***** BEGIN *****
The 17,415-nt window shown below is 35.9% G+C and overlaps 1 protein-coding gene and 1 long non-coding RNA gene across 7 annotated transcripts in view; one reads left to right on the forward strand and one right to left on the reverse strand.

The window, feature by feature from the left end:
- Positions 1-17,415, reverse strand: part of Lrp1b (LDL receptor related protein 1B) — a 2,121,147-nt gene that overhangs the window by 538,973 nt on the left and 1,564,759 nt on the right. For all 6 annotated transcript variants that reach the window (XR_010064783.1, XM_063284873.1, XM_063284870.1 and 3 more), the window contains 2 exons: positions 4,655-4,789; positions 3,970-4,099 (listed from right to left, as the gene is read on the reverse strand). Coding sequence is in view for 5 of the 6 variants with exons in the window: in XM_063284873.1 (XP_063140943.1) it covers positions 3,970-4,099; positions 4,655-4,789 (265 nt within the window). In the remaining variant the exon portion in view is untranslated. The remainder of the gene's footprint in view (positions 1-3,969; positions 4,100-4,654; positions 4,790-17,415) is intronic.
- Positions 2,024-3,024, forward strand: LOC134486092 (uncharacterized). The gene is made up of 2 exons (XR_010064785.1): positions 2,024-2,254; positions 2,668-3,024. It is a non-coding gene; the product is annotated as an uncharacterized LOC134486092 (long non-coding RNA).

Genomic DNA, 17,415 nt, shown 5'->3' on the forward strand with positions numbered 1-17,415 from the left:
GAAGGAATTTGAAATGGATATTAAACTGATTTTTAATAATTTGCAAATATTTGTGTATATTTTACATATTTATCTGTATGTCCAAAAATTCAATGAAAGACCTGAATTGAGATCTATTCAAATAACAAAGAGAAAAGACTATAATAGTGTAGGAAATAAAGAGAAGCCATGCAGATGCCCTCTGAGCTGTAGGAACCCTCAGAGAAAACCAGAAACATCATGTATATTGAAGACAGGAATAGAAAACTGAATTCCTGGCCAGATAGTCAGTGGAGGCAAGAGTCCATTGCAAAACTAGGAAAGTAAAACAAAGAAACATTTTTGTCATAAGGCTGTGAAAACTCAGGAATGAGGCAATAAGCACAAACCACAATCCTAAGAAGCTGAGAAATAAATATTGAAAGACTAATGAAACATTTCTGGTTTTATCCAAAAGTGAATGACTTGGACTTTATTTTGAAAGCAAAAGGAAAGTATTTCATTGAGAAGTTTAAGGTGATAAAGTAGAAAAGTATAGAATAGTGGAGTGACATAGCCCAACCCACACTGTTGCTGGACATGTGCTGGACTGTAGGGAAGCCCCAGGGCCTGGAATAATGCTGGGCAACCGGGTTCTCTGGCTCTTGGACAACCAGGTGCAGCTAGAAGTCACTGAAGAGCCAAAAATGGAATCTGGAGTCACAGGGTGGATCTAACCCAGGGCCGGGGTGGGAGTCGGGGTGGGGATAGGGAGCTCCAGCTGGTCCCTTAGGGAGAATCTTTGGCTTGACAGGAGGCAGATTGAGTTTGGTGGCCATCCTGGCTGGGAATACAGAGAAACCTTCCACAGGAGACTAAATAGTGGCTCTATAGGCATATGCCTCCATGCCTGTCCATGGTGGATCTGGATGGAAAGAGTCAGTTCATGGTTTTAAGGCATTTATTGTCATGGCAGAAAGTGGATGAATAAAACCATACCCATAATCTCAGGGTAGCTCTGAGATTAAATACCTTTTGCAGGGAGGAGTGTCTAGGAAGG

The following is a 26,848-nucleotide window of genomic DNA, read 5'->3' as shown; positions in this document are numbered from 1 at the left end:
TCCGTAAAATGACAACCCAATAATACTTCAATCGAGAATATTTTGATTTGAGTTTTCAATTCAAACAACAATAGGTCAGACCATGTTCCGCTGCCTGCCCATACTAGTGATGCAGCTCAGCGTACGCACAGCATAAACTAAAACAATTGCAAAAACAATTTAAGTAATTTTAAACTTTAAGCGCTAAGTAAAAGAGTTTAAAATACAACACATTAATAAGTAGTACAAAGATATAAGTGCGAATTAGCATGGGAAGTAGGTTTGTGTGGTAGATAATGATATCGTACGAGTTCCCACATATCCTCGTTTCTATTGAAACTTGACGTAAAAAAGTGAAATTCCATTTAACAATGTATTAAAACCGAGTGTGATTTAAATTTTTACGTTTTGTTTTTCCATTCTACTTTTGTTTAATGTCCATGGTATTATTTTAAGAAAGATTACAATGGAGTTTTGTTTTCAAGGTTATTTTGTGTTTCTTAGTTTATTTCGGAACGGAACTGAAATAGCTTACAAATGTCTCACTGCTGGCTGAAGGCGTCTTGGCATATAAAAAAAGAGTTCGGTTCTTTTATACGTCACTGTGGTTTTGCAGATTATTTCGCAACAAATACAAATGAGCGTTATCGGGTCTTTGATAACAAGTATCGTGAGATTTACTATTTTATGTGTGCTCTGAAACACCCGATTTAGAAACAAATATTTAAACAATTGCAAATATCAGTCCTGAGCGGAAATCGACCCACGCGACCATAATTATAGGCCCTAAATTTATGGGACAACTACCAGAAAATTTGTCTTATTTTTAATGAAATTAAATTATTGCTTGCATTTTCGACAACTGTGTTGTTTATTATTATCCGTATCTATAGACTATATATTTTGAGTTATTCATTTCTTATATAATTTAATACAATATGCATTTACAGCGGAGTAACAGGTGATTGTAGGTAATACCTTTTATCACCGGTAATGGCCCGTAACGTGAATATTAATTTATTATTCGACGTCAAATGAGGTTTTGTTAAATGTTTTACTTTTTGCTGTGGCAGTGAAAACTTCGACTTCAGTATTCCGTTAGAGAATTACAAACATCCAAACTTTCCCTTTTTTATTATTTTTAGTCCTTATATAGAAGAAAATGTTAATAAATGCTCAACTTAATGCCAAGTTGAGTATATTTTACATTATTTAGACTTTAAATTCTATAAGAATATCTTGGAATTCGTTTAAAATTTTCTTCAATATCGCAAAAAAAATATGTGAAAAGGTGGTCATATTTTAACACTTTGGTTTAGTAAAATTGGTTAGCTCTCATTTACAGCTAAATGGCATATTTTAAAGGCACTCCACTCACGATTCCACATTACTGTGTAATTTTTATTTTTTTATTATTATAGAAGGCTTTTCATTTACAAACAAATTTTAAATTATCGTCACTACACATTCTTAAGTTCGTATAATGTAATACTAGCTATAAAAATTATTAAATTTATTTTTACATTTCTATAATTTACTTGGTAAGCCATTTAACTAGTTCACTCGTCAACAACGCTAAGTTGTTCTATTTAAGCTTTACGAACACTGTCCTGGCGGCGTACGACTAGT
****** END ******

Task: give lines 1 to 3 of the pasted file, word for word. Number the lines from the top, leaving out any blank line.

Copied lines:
The 17,415-nt window shown below is 35.9% G+C and overlaps 1 protein-coding gene and 1 long non-coding RNA gene across 7 annotated transcripts in view; one reads left to right on the forward strand and one right to left on the reverse strand.

The window, feature by feature from the left end:
- Positions 1-17,415, reverse strand: part of Lrp1b (LDL receptor related protein 1B) — a 2,121,147-nt gene that overhangs the window by 538,973 nt on the left and 1,564,759 nt on the right. For all 6 annotated transcript variants that reach the window (XR_010064783.1, XM_063284873.1, XM_063284870.1 and 3 more), the window contains 2 exons: positions 4,655-4,789; positions 3,970-4,099 (listed from right to left, as the gene is read on the reverse strand). Coding sequence is in view for 5 of the 6 variants with exons in the window: in XM_063284873.1 (XP_063140943.1) it covers positions 3,970-4,099; positions 4,655-4,789 (265 nt within the window). In the remaining variant the exon portion in view is untranslated. The remainder of the gene's footprint in view (positions 1-3,969; positions 4,100-4,654; positions 4,790-17,415) is intronic.